/Advocates, clergy condemn raid but officials say detained parents given ‘ample’ time to make arrangements

Advocates, clergy condemn raid but officials say detained parents given ‘ample’ time to make arrangements

Federal officials insist that parents and districts were given ample time to make arrangements. Schools, churches, and advocates worked hard to protect the children who were left behind by Wednesday’s raids on immigration. Federal officials gave more details about the “largest single-state immigration enforcement operation” in American history Thursday afternoon. This was just a day after 680 people were taken into custody at multiple Mississippi food processing plants. Around 400 people were still in custody late Thursday. Jere Miles (special agent in charge of Homeland Security Investigations New Orleans) stated that they took many steps to ensure that children who were attending school were informed about what was happening and how to contact us. “I can also tell them that we gave them many opportunities to make phone calls.” This contradicts media reports. According to an email obtained from Mississippi Today, 10 cell phones were given to 680 detainees. “As you can see, they were given a heads-up. Miles stated that they were informed while we were conducting the operation. Miles said that they informed them after the search warrant was executed. U.S. attorney Mike Hurst stated that U.S. Immigration and Customs Enforcement didn’t contact anyone other than law enforcement before the raid “…. This is because of the nature of federal criminal search warrants. Officials have not indicated whether any of these companies could face repercussions. Officials provided preliminary figures on raids but acknowledged that agents are still processing so these numbers could change. Bryan Cox, ICE communications director, stated that 680 of the 680 arrested were still in Louisiana and Mississippi custody. Cox didn’t identify any specific locations. Officials said that all juveniles were released. Those who were detained, but not released, will eventually have to appear in front of an immigration judge. ICE released those who were detained and returned them to their original locations. Thursday afternoon, relatives and friends of those who were detained during raids waited outside the Koch Foods Inc. plant in Morton in the hope that their loved ones would return. Gabriela Rosales said that she had waited outside the plant from Wednesday morning when she heard the news, and continued to do so until Thursday morning. She said, “I have been here since 4 AM today and I was there all night last night but no one has yet come.” “This is a terrible circumstance.” She drove her children to school, then returned to the plant to wait. Many people sat in cars, with others looking at them in the same way. Several faith leaders and advocacy groups from the state gathered at the NAACP headquarters, Jackson, Thursday afternoon, to condemn the raid and its aftermath and express their continued support to Mississippians who were affected by it. The group stated that the raids were inconsistent with their values in a statement. We appreciate Mississippi neighbors who work hard and care about their families. Those are precisely the people who were zip-tied yesterday and taken into ICE custody. ”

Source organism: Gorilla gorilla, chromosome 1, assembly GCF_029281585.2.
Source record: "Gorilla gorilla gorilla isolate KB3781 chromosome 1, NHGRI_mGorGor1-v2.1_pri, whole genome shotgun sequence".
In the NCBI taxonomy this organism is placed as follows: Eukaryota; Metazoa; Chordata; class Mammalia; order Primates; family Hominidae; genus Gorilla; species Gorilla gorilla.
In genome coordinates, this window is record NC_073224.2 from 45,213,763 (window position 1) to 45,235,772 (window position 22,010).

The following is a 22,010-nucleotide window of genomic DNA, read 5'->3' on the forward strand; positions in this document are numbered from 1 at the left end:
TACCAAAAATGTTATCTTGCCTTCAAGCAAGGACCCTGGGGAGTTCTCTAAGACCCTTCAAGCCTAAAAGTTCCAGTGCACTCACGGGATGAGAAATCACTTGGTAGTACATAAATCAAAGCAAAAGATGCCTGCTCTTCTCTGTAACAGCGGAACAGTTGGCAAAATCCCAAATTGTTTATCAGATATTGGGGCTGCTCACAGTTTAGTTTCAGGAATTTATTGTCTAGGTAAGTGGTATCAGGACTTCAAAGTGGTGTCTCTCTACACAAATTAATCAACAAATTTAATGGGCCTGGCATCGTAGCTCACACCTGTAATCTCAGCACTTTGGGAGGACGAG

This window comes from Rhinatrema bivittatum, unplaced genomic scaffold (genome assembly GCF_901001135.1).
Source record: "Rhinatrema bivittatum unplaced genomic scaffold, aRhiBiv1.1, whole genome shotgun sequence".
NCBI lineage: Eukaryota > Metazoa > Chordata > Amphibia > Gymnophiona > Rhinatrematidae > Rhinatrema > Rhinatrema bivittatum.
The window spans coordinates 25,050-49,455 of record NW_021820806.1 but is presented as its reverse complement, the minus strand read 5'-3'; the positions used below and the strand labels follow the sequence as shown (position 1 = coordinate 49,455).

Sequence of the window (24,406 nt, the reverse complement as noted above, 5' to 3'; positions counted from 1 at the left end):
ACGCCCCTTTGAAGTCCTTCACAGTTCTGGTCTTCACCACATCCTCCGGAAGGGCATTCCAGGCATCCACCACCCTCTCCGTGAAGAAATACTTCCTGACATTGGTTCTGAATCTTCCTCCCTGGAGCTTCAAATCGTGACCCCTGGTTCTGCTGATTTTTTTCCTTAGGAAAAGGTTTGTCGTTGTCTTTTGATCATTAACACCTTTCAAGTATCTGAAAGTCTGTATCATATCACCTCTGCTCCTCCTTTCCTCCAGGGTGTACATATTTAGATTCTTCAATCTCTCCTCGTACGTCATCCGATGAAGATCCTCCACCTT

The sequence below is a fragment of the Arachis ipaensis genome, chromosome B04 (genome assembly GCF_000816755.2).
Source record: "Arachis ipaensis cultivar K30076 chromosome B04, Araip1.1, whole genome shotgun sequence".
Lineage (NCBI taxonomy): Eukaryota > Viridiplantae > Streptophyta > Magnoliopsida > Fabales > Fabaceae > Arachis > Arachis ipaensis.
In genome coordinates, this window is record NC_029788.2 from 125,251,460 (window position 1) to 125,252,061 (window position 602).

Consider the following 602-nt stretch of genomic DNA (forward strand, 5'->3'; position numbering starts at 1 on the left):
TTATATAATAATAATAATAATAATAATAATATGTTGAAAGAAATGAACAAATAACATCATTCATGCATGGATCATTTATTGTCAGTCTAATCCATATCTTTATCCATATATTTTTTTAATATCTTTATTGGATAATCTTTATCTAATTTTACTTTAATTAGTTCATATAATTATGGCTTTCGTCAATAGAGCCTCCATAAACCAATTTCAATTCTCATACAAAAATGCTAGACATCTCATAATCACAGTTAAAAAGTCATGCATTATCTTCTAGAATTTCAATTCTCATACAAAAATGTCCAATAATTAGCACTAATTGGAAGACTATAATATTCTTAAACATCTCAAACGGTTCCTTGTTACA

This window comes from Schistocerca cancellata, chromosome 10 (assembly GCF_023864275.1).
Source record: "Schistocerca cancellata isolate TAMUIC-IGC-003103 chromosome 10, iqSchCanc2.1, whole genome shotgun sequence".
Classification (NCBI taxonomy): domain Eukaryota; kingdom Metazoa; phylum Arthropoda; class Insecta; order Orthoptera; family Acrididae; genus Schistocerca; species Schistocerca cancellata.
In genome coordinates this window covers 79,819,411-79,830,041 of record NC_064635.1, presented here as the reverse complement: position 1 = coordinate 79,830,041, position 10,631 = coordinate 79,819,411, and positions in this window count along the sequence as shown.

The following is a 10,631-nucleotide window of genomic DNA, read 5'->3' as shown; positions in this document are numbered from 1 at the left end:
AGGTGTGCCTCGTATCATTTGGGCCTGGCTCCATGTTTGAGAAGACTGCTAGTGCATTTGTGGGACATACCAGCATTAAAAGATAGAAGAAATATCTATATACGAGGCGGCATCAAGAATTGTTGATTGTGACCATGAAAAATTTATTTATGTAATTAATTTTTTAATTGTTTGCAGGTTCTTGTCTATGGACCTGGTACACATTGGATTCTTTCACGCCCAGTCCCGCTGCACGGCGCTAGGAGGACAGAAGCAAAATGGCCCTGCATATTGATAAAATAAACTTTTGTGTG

The government is penalizing the people we have come to love and embrace as our neighbors.